By Tom Marquardt And Patrick Darr
Paul Hobbs’ transition from California to Argentina was hardly smooth.
A winemaker with impressive distinction at renown wineries such as Opus One, Simi and his own Paul Hobbs, was looking for a new adventure and chose South America because it was all the rave in the 1990s. Still in his 30s, he asked Jorge Catena, a UC Davis classmate and family member of Argentina’s respected Bodega Catena Zapata, to join him in visiting Chilean wineries. Little did he understand that Chilean winemakers have a bitter rivalry with their counterparts in Argentina and they did not take kindly to his companion. Hobbs was sent packing.
Chile’s loss was Argentina’s gain.
In the late 1980s, Hobbs joined Catena Zapata as a consultant and guided the family through a modernization of its winery. While there he discovered the potential of old vines in Mendoza and invested in his own winery, Vina Cobos, in 1990 with a focus on single-vineyard malbec. But his challenges were just beginning.
Argentine winemakers were more interested in making lots of wine but very little good wine. They were ripping up old vines that produced fewer grapes as they aged. Malbec was being grown in salty, sandy and over-hydrated soil. Excess vine vigor can reduce fruit quality but quantity is what they wanted from younger vines planted in the wrong soil.
“Malbec is like a camel. It can drink a lot of water,” Hobbs said in a recent interview.
Winery facilities were antiquated. Growers had no contracts and weren’t paid until long after harvest. Canopy wasn’t being managed well. The wines were oxidized and vegetal. Turning this around was as slow as turning an aircraft carrier.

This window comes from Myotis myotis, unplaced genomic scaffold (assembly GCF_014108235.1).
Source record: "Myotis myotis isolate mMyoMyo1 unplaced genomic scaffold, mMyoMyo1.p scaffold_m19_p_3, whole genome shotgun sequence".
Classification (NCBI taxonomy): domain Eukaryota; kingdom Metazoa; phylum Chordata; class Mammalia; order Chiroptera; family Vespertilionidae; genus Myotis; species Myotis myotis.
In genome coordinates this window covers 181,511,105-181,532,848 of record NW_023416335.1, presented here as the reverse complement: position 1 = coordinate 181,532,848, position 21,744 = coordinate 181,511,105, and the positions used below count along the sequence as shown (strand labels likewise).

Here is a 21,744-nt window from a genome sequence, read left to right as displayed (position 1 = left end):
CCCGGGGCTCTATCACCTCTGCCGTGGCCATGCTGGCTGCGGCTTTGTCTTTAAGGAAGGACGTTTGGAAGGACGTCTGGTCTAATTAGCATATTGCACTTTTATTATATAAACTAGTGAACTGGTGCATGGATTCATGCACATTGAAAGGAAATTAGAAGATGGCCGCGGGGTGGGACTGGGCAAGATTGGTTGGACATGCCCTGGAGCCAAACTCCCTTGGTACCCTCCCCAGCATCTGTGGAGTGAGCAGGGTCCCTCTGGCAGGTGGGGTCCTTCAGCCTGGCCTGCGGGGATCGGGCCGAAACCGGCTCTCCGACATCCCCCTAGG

“For 40 years, they fell behind in technology. These vineyards were beaten up,” he said. “They weren’t concerned about quality.”
Slowly, he integrated a number of changes that not only led to the fantastic Vina Cobos wines we taste today but he also established a new benchmark for quality.
Hobbs first abandoned the soils in the foothills of the Andes and planted vines in places higher in elevation. He found the ideal soils and climate in Lujan de Cuyo on the outskirts of Mendoza city in western Argentina. Malbec in particular does well here in vineyards as high as nearly 4,000 feet.
In the vineyards he opened the canopy to achieve even ripening, introduced drip irrigation to wean the grapes from excess water and concentrate the grapes, protected the grapes from hail with netting and reduced chemical spraying.
“A lot was in our favor – soil and cooler climate in higher elevations,” Hobbs said. “But we had to push a lot of viticulturists to participate in that thinking.”
He brought cuttings from California to start his 74-acre Domingo vineyard in 1992.
“My quest was simple: very old vines,” he said.
He said he didn’t know a lot about malbec and could hardly rely on current practices. He spent years introducing new concepts and testing the results before he was satisfied with his wine.
Growers did not respect verbal agreements and initially sold fruit that was promised to him.
“We asked them to do things they didn’t like,” he said.